Of course, there’s more to solar than panels. From components to installation, a wide variety of businesses present investment opportunities, including:
The reduction is the key term here. From reducing greenhouse gas emissions on industrial power plants to minimizing the emissions that come out of the tailpipe of your car, the pollution control industry is on the rise. This is the industry that responds every time legislation mandates an improvement in the amount of some harmful chemical that can be released into the environment. Companies and ETFs that focus on pollution control technologies include:
When it comes to transportation, Tesla (TSLA) is the first name on many people’s lists. While an attention-grabbing leader and exciting technology have kept this company in the news, it’s not the only game in town.
On a smaller scale, researchers are working with fuel-cell technology to develop an alternative method of powering automobiles. If this technology works, there are millions of cars—and millions of consumers—waiting for it.
Companies that operate in the space include Ballard Power Systems (BLDP), which produces cells that can be used in vehicles and back-up power systems. Meanwhile, FuelCell Energy (FCEL) focuses on providing power options to commercial and industrial facilities.
Recycling has become a standard practice. Most people are aware that paper, metal and glass can be reprocessed and reused, but the things you didn't know you can recycle continues to grow. Waste oil, vegetable oil, batteries, cell phones, computers and even car parts can have a second life. Recycling these items involves a business enterprise humming along in the background.
In terms of your portfolio, waste management companies with a large base of recycling facilities may be of interest, including companies such as Republic Services (RSG) and Waste Management (WM). Covanta (CVA) takes a different approach, generating power by incinerating waste.
Organic farms eschew the use of pesticides, engage in sustainable farming practices and sell products that are often healthier to eat than the stuff composed of three-syllable words that you can't pronounce and a shelf-life measured in decades. They also engage in animal management practices that avoid the use of hormones and antibiotics, keeping those chemicals out of the food chain and out of the ground and water surrounding the farms. One of the biggest organic food companies is United Natural Foods (UNFI), a wholesale distributor of healthy food options.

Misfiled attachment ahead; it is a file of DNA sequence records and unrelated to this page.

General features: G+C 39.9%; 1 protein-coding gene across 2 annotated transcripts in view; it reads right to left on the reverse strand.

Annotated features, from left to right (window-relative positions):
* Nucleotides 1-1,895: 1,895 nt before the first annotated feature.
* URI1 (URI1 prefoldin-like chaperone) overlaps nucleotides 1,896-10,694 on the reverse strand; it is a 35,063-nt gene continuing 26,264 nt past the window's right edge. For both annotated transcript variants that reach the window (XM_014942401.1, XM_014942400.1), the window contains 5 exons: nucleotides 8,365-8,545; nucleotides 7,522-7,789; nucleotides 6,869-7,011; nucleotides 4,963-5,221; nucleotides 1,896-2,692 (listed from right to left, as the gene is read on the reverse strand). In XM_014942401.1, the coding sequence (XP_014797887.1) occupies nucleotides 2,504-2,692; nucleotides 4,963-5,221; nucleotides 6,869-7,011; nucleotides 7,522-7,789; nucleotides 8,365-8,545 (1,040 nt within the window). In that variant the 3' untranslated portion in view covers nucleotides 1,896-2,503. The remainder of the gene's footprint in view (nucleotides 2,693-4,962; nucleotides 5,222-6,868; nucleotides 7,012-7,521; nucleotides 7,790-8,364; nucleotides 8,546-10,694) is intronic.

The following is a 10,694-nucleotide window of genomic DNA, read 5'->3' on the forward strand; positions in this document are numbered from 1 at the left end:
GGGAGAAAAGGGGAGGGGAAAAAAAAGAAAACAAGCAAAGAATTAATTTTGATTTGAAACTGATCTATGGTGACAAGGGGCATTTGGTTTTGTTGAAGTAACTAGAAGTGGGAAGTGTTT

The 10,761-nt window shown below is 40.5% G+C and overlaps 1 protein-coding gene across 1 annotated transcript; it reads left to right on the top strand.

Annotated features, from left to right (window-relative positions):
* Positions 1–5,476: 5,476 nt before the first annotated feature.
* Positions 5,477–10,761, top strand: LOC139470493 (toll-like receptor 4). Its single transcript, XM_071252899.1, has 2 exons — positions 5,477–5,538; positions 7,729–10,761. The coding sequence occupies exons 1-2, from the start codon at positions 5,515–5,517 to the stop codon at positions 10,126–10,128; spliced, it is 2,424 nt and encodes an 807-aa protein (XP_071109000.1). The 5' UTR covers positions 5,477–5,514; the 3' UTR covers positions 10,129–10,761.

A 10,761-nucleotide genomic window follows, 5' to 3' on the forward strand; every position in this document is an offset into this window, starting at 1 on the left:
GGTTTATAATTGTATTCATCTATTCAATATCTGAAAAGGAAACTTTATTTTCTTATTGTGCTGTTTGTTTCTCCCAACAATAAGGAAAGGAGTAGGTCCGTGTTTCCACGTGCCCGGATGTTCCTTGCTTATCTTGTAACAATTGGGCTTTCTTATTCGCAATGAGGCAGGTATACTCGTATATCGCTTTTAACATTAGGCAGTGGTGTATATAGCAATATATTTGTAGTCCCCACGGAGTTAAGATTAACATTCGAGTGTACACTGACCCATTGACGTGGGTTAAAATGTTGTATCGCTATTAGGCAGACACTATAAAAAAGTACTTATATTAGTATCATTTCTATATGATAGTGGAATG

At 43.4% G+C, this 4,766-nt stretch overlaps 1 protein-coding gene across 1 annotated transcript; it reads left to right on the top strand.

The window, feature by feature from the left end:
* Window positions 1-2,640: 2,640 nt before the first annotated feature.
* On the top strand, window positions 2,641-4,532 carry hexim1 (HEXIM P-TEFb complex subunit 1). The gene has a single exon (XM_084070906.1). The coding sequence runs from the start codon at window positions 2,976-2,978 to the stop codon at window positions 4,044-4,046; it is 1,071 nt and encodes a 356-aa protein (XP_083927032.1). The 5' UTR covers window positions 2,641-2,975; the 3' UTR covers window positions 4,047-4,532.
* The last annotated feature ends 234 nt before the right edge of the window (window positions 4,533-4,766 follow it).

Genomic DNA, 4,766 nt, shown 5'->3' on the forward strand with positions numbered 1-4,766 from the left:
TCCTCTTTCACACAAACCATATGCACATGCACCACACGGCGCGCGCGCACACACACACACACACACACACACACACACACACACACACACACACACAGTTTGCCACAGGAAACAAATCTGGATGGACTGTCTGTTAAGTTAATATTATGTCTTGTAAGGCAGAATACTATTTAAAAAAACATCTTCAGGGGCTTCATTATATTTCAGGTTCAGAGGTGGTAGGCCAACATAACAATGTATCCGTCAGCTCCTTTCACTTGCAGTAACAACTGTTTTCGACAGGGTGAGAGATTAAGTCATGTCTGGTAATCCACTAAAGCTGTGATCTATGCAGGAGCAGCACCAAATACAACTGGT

Sustainable fishing is another food-related investment opportunity that is generating attention as the plight of the world’s overfished oceans impacts the human food chain. Mowi ASA (MNHVF), a Norwegian firm with global operations, is an interesting play in this space.
Geothermal energy uses heat from the earth to produce clean energy. Ormat Technologies (ORA) builds, owns and operates geothermal plants, with operations in the U.S., Guatemala, Guadeloupe, Honduras, Indonesia and Kenya.
Top Environmental Policies
For many companies, the urge to go green is a relatively recent phenomenon. As with change everywhere, some firms adapt and some don't. Investment managers in the green space have begun to categorize firms by the place they hold along the green spectrum.
Take oil companies, for example. One would be hard-pressed to think of these firms as green, and for the most part, they aren't. But if you take a closer look at their business models, it is easy to see that some are greener than others. In fact, several large oil companies are among the global leaders in promoting a tax on greenhouse gases and investing in energy sources that will help the world transition away from oil. Choosing the firms with the best environmental records and practices is another way of looking at green investments.
Green Up Your Portfolio
If a green investment catches your eye, there are plenty of ways to find a place for it in your portfolio. You don't have to choose individual companies to get into the area. Mutual funds, exchange-traded funds, stocks, bonds and even money market funds that focus on the environment are all available.